Dr. Parish-Morris investigates social communication, specifically how vocal communication develops in children and adolescents with autism spectrum disorder. She uses computational approaches and machine learning to identify objective and reliable behavioral markers for use in screening, treatment and intervention response tracking, and to advance biological research.
Dr. Schultz's research involves using magnetic resonance imaging to understand brain mechanisms and to create biomarkers that predict who has autism spectrum disorder (ASD), who will develop the disorder, and who will respond well to different interventions. More recently, he has developed a technology and innovation lab to exploit advances in perceptual computing, in order to develop more robust measurements of quantitative traits.
Dr. Miller's research focuses on the diagnostic and classification issues most pressing to autism spectrum disorder (ASD) research, including differentiating ASD from other genetic and psychiatric conditions, diagnosis across the lifespan, and early identification and screening.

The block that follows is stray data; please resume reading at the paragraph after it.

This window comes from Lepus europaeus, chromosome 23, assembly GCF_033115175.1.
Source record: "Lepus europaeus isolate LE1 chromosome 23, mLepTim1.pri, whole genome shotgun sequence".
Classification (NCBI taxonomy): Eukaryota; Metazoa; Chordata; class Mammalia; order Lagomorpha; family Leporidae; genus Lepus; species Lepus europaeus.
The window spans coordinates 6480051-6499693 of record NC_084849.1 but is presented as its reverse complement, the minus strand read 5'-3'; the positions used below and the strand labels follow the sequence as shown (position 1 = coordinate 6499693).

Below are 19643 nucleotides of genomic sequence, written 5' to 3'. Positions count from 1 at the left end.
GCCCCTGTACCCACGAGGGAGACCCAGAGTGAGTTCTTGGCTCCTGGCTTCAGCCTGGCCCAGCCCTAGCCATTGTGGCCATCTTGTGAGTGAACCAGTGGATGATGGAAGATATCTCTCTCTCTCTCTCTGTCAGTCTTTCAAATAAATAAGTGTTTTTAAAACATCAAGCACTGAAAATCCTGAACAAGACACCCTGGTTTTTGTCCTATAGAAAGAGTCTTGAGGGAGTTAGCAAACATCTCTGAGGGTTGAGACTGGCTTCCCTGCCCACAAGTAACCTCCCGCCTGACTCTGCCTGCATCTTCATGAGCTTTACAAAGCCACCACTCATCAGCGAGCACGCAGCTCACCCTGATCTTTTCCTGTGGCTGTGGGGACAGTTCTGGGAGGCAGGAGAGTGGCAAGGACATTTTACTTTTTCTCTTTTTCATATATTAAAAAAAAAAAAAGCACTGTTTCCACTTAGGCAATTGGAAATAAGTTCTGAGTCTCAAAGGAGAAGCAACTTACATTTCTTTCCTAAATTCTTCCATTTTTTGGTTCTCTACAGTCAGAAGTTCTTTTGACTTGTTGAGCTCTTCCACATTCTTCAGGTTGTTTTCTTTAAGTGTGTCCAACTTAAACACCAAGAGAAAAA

Dr. Wallis explores socio-demographic disparities in the diagnosis of developmental disorders and autism spectrum disorder (ASD), and the process of screening for these conditions in pediatric primary care. She aims to develop and test strategies to improve developmental outcomes for all children and to bridge gaps in identification and care for low-income and minority children and girls with developmental delays and autism spectrum disorder.
Dr. Tunç is a computational scientist investigating the application of machine learning and statistical data analysis in various domains such as digital phenotyping, nature of psychopathology, and neuroimaging. He participates in studies using normative, developmental, and clinical samples to parse heterogeneity in psychiatric disorders by developing novel computational techniques.
Dr. Roberts investigates brain-wave scanning with magnetoencephalography (MEG) and works to identify biomarkers for neuropsychiatric disorders like autism. Those biomarkers are for diagnosis, prognosis, stratification, and response monitoring as well as substrate identification for targeted therapy. Putting the "bio" into biomarkers is a major emphasis of Dr. Roberts' research, for which he uses advanced diffusion magnetic resonance imaging (MRI) and edited spectroscopy.